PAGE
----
National Geographic : 1944 Aug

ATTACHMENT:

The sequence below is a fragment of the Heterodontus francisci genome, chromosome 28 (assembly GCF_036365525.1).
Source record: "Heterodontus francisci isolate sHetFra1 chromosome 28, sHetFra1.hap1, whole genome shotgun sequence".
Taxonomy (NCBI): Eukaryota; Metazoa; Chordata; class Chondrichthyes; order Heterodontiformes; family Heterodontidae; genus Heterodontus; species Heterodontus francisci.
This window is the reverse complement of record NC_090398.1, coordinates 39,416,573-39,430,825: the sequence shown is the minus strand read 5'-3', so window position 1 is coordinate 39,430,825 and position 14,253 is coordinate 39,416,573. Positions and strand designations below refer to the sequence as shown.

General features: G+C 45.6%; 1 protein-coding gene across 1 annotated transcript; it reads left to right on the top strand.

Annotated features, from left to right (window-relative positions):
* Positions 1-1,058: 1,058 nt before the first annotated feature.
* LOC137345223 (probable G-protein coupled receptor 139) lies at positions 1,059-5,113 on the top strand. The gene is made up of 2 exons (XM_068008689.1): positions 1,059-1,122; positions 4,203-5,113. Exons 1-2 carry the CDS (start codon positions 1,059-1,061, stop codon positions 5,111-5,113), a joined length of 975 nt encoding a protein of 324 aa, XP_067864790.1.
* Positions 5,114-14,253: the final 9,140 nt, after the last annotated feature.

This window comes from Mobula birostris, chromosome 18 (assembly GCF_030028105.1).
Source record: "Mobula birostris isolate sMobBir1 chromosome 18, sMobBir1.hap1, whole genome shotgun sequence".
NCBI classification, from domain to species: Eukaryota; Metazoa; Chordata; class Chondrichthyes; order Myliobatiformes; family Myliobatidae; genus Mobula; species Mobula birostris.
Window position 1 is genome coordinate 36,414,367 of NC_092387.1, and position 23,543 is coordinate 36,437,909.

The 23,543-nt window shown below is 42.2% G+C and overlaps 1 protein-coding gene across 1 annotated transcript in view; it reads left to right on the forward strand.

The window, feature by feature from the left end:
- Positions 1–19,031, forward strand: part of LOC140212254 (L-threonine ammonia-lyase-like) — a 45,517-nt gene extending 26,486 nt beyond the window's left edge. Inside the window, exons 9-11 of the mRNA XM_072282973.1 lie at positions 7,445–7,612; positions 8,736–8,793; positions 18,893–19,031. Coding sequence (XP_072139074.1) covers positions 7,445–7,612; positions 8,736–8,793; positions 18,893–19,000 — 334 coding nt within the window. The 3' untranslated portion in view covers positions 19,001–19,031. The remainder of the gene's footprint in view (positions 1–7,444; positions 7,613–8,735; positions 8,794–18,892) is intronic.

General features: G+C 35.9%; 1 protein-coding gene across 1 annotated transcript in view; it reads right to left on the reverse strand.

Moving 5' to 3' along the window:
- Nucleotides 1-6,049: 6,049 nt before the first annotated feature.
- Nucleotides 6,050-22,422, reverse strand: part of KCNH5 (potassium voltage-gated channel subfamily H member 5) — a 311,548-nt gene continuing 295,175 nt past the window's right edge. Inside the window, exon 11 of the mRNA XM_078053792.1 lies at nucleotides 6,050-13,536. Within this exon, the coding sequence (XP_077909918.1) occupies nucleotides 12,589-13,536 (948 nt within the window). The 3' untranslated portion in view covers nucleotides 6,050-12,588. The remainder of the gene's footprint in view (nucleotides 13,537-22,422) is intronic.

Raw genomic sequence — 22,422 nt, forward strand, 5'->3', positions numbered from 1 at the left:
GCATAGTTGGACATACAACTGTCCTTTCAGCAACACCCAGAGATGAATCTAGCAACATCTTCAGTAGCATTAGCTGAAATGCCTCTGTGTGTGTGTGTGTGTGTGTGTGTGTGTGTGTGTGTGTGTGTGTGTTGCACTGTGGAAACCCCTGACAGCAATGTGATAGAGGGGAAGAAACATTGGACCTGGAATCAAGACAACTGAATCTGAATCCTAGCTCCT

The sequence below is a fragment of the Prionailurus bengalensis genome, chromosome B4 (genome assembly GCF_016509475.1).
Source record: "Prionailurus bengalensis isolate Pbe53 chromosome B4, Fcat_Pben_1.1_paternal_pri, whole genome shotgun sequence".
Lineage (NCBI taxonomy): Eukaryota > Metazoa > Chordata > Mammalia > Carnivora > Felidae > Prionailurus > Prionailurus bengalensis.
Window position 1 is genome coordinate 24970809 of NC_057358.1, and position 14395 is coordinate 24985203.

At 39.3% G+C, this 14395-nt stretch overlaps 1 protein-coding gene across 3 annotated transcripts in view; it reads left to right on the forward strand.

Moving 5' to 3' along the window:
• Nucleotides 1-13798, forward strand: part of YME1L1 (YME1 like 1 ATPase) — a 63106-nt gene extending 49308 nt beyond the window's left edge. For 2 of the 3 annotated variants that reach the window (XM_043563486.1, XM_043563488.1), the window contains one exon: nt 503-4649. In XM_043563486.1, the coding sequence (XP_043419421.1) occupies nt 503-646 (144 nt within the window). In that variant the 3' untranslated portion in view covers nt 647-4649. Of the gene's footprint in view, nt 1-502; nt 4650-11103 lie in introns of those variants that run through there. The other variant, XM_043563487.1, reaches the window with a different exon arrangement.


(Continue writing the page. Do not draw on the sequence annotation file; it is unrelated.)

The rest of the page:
Gliders-Silent Weapons of the Sky General H. H. Arnold Inspects "Purple Peril's" Nylon Towline The Commanding General, U. S . Army Air Forces, pays a visit to Laurinburg-Maxton Army Air Base in North Carolina. With him are Col. Reed Landis (right) and Col. Y. A . Pitts, Troop Carrier Command Wing Commanders. When the glider pilot wishes to cut loose from his towplane, he releases the hook in the nose. The line then drags behind the towplane, which drops it before landing where it may be retrieved. A 350-foot towline contains enough nylon to make 1,620 pairs of women's stockings (page 154). Second, its flight is governed by "thermals." When the sun warms the earth, its heat is best absorbed by plowed fields, streets and roofs of cities, and similar features of the earth's surface. Air in contact with these warm areas be comes warmer than adjacent air. The near-by cooler, hence heavier, air pushes the warmer air upward and out of the way, thus creating a thermal current. Such a conflict goes on constantly, and often the currents produced are very strong. These currents may be either up or down; hence an experienced sailplane pilot can take advantage of them, rising or descending at will as eagles and vultures do. A few weeks ago, a young paratrooper jumped with his comrades from a plane over Fort Benning, Georgia. To his amazement, he went up instead of down when his chute opened. He had been caught in a thermal current and his descent was held up for several minutes. It is a far cry from the graceful, light weight sailplane of peacetime to the bigger, heavier military craft. Glider Towed Across Atlantic The army is not concerned with thermal currents. Towplanes take military gliders to their destinations. Soaring has no part in this operation. For example, a C-47 pulled a loaded CG-4A glider across the Atlantic Ocean in July, 1943.